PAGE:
Filmmaker hopes rerelease of movie will put Tuskegee Airmen back in spotlight
February 28, 2016 12:00 AM
Tuskegee Institute alumnus Wendell Freeland waves a Terrible Towel while being honored during a Steelers game at Heinz Field in 2012.
By Ray Fittipaldo / Pittsburgh Post-Gazette
A framed letter penned by former Steelers defensive coordinator Dick LeBeau hangs in Bryan Williams’ office at Bryton Entertainment in Augusta, Ga. Mr. LeBeau wrote the letter to express gratitude to Mr. Williams for producing the documentary “In Their Own Words: The Tuskegee Airmen.”
Mr. LeBeau and many other Steelers were touched when they watched the film in 2012. In turn, Mr. Williams was touched by the reception he received when the Steelers invited him to attend a game on Veterans Day in 2012. In fact, the avatar on Bryton’s Twitter account is a photo of Tuskegee Institute alumnus Wendall Freeland waving a Terrible Towel as he was being honored before the Monday night game against the Kansas City Chiefs.
The Tuskegee Airmen flew hundreds of missions during World War II. Now this native Southerner with no ties to Pittsburgh other than his Steelers fandom has one final mission to accomplish for the men and women he chronicled: to make sure the story lives on as they die off.
“One of the questions I asked them was: Why fight for a country that didn’t consider you human?” Mr. Williams recalled. “They said it’s my country, too. And when we were done interviewing them they all said never let our story die. So our goal is to never let the story die.”
Surviving World War II veterans are dwindling. Lt. Col. Herbert Carter, one of the original 33 members of the Tuskegee Airmen who flew 77 missions in World War II, was supposed to be honored on that night in 2012. But he fell ill and died four days before the game.
Mr. Williams and Denton Adkinson, his partner at Bryton Entertainment, did not want to take part in the ceremony unless there was a former Tuskegee Airman who could be honored. The Greater Pittsburgh chapter of the Tuskegee Airmen Institute suggested Mr. Freeland, who trained at the Tuskegee institute and later became a local civil rights leader and attorney. Mr. Freeland died 14 months later in January 2014.
Of the 16 Tuskegee Airmen who are featured in the documentary half are still alive but are in their late 80s or 90s.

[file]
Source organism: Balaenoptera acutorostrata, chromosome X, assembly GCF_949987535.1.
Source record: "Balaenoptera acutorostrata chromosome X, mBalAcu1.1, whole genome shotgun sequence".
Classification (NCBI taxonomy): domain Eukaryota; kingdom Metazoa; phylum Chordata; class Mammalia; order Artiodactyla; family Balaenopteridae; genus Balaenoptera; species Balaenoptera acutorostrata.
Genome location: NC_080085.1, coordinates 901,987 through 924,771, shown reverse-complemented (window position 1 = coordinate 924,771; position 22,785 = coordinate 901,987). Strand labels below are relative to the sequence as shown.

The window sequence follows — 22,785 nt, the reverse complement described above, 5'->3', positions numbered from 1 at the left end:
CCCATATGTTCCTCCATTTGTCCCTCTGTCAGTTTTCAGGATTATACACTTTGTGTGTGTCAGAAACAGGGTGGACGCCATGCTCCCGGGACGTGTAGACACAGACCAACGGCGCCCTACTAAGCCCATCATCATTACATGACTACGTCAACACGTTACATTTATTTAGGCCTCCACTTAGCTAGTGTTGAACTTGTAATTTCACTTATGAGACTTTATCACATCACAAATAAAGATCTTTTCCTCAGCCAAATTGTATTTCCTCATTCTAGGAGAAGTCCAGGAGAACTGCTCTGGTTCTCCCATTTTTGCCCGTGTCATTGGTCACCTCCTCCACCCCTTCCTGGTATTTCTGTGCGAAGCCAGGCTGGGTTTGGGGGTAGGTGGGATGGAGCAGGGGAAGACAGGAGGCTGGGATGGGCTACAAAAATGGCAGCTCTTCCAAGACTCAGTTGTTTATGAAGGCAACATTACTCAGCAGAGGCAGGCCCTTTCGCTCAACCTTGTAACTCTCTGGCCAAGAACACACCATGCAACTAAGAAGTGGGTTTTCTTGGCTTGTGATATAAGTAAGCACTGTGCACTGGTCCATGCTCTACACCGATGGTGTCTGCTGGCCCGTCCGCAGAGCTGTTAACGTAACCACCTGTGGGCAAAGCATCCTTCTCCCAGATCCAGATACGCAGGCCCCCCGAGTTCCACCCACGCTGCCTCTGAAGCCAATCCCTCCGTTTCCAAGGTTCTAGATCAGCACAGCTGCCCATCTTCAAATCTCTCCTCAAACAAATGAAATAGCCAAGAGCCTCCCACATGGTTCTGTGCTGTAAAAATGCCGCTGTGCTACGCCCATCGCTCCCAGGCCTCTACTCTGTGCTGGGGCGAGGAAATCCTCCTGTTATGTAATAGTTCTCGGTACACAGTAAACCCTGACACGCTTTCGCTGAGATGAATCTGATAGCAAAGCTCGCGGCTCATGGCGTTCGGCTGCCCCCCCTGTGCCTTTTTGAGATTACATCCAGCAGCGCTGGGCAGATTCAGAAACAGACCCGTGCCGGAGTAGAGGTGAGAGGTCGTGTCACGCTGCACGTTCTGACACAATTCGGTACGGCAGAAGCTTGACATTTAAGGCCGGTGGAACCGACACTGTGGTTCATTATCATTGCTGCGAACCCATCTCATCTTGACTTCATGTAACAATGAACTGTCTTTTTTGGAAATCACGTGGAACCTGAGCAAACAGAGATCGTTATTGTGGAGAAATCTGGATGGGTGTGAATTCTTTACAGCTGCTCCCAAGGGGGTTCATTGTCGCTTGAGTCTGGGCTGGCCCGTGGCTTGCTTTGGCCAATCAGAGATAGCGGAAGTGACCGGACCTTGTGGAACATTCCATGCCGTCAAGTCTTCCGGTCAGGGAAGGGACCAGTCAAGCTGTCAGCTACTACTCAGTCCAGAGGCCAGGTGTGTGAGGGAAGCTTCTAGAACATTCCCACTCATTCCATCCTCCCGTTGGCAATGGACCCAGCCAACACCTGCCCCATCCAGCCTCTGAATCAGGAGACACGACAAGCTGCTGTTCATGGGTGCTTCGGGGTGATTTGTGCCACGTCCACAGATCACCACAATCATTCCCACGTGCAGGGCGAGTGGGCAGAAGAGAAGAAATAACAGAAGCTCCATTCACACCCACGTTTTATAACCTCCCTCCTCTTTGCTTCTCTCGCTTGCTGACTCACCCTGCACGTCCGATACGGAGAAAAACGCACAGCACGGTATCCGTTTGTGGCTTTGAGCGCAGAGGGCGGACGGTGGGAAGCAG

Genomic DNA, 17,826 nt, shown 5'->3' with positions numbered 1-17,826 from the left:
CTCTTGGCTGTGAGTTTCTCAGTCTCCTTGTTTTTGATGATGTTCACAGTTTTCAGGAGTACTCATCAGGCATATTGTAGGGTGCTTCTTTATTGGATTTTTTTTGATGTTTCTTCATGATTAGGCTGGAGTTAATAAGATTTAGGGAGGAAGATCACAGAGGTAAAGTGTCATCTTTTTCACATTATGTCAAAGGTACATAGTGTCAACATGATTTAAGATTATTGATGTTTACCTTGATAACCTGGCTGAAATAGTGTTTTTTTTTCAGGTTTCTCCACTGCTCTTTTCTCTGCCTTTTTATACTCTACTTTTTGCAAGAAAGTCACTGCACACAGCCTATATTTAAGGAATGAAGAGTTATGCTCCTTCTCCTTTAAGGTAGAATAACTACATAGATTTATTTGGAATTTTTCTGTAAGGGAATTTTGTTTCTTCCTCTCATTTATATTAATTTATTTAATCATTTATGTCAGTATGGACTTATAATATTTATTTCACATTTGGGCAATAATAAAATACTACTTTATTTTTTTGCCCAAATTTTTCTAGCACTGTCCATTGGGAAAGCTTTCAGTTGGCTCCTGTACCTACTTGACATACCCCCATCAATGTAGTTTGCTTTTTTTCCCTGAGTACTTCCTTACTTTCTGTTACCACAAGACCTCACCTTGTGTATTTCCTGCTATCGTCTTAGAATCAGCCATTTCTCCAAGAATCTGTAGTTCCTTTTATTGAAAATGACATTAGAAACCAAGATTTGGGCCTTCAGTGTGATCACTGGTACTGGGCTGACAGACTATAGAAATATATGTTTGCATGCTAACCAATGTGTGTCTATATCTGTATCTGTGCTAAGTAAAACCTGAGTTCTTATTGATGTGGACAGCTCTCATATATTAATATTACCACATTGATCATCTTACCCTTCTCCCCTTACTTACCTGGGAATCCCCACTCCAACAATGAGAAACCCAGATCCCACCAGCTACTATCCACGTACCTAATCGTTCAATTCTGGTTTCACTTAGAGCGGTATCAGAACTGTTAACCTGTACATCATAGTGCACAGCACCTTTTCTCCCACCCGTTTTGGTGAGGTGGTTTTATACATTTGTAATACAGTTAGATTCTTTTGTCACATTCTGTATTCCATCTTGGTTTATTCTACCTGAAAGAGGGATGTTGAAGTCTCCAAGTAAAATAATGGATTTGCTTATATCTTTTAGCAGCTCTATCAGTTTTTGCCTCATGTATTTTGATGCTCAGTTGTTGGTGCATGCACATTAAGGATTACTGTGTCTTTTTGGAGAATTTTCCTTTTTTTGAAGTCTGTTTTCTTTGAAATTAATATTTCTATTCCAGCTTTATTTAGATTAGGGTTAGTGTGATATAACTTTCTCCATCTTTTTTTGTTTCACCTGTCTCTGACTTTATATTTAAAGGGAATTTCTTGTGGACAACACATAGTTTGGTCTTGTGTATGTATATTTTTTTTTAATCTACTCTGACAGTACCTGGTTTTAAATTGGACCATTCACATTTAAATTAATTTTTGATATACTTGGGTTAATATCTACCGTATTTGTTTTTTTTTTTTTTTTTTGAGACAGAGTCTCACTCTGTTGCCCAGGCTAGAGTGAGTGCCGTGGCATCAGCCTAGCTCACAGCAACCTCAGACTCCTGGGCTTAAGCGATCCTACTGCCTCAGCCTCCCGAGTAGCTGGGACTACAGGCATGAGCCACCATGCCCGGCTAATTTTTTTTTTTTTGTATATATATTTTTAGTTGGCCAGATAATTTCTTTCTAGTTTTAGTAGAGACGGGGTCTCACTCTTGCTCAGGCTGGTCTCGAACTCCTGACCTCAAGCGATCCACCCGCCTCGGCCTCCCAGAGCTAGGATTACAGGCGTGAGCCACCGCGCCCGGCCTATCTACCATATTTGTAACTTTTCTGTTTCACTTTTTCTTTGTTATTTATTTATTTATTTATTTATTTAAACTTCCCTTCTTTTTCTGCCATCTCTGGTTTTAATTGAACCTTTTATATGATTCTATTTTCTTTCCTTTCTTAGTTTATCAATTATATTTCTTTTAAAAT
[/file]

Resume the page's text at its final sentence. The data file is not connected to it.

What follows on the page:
More than three years after the film was released it will be shown March 29 in nearly 200 theaters nationwide. The 93-minute film will be shown locally at the Cinemark theaters at Settler’s Ridge in Robinson, Center Township Marketplace in Beaver County and Pittsburgh Mills in Frazer.
The film is being rereleased with additional footage to mark the 75th anniversary of the start of the Tuskegee Airmen program.
It’s a one-night event, but Mr. Williams is hoping the publicity generated will allow for other theaters to pick it up as well as a run in television syndication. His main goal, however, is for the documentary to be part of the curriculum in schools. He envisions teachers showing the film in 30-minute increments over three days with a lesson plan and testing to follow viewing.
“I think it’s a great idea,” said Edmund Effort, the president of the Greater Pittsburgh Chapter of the Tuskegee Airmen. “They’ve tried to leave these guys out of history. The story of the Tuskegee Airmen has to be retold. You have to see what these guys did. They were the forerunners of the civil rights movement. This is a special group of guys who need to be recognized.”
According to local historian Regis Bobonis, Western Pennsylvania represented the largest contingent of pilots, navigators, bombardiers, technicians and administrators in the Tuskegee Institute. After the death of former Sewickley resident Mitchell Higginbotham on Valentine’s Day only three Western Pennsylvanians who trained at the institute remain alive.
The March 29 release date has significance. The 99th Pursuit Squadron program started in January 1941, but it was on March 29 that the program began to get national attention.
First lady Eleanor Roosevelt was speaking at Tuskegee University and asked to go for a ride with one of the Tuskegee pilots. The military was segregated at the time, but when the wife of the president went up with an African-American pilot, it made national headlines and gave the program credence.
“She said out loud, “I want to see if black pilots can fly,’ ” said Mr. Bobonis, a former editor of the Pittsburgh Courier. “Alfred Anderson, the chief training officer, said he’d be happy to take her up. Well, the Secret Service went spastic, even surrounding the plane. But she insisted. That led to them being accepted into the 15th Air Force and serving in North Africa.”
Mr. Williams is hopeful that schoolchildren will appreciate the history and the film as much as the Steelers did in 2012. In addition to Mr. LeBeau and team president Art Rooney II acknowledging the film, the players snatched up copies of the DVD that Mr. Williams mailed to team headquarters in advance of the game.
“We were told the players went crazy over them,” he said. “It inspired them. We want people to see the film. We want people to learn about them. It’s an inspirational story that has to be told.”
Ray Fittipaldo: firstname.lastname@example.org and Twitter @rayfitt1.
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